Canada: Liability for Secondary Market Misrepresentation in Canada

Last Updated: May 2 2011
Article by Michael Schafler and Mark Evans


An essential feature of any claim for common law misrepresentation is actual reliance on the misrepresentation - an inherently individual issue. For this reason, in large part, shareholder class actions based on negligent misrepresentation have met with little success in Canada. However, Canadian lawmakers have recently enacted legislation that provides a statutory claim for secondary market misrepresentation, without the need to prove actual reliance. In order to prevent a flood of unmeritorious claims, the new statutory provisions include a 'gatekeeper' mechanism which requires potential plaintiffs to seek leave from the court before commencing an action.

In December 2009 Silver v IMAX Corporation1 became the first decision in Canada to consider and grant leave under the new statutory regime (Part 23.1 of the Ontario Securities Act). In companion reasons,2 the motions court judge also certified a class proceeding for the statutory cause of action, as well as for the common law claims of negligent and fraudulent misrepresentation - the latter despite the historical difficulties on this point.3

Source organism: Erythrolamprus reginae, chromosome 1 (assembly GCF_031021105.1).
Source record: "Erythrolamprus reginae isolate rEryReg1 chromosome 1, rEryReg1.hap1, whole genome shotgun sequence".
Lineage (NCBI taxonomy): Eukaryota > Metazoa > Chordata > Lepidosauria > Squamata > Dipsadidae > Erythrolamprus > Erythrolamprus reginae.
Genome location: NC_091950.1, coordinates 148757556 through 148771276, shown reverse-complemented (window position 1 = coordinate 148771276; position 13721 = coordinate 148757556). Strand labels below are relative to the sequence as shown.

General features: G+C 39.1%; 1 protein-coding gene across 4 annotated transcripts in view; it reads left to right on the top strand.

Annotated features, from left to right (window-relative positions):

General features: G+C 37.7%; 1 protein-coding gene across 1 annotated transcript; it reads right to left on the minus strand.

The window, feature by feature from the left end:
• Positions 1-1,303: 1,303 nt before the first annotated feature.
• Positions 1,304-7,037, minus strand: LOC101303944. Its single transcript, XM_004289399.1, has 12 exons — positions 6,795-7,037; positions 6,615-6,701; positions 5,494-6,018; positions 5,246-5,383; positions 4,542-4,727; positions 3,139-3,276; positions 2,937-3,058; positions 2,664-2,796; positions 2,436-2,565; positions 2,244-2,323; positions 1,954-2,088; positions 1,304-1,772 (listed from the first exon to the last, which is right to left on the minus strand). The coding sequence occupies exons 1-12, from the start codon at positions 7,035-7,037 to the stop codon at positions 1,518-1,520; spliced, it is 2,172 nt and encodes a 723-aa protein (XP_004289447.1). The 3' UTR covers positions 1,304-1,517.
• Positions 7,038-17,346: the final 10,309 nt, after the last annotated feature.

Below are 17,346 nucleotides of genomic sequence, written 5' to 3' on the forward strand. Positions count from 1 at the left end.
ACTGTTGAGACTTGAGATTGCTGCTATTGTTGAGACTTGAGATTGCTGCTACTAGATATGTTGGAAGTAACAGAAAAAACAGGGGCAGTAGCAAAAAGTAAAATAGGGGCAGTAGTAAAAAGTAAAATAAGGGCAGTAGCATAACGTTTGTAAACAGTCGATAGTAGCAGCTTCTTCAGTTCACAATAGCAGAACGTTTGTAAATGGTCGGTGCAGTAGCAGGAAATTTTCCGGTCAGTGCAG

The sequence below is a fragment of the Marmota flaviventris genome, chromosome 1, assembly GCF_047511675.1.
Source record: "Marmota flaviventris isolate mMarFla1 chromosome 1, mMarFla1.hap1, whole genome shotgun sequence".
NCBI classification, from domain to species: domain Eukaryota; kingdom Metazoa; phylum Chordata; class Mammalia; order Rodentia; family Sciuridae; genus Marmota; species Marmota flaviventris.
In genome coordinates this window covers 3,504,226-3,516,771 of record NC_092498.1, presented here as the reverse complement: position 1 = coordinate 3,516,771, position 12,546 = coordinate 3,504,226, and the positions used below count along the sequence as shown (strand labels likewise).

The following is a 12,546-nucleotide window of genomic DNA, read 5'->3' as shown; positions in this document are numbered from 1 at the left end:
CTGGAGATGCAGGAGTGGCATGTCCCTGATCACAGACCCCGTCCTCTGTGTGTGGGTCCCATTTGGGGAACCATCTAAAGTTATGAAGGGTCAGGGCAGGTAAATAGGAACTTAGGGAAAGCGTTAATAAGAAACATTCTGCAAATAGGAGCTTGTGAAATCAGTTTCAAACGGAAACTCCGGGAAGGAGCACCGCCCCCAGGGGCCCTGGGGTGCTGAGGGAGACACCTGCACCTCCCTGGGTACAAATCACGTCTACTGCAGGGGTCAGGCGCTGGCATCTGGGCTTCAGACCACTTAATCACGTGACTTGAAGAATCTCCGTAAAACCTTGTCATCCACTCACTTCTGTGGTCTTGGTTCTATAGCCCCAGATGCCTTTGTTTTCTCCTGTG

In early 2011 IMAX Corporation sought leave to appeal, arguing among other things that the court had set the gatekeeper threshold under the new statutory cause of action at too low a level. The court, while acknowledging that many of the issues raised by IMAX were important, complex and controversial, refused to grant leave to appeal.4


IMAX is a publicly traded company engaged in the sale and leasing of large-format two-dimensional and three-dimensional theatre systems. In February 2006 IMAX issued a press release confirming that it expected to meet or exceed its 2005 earnings-per-share guidance, and announcing that during the fourth quarter of 2005, it had completed a record 14 theatre installations. In March 2005 it filed its 2005 annual financial statements.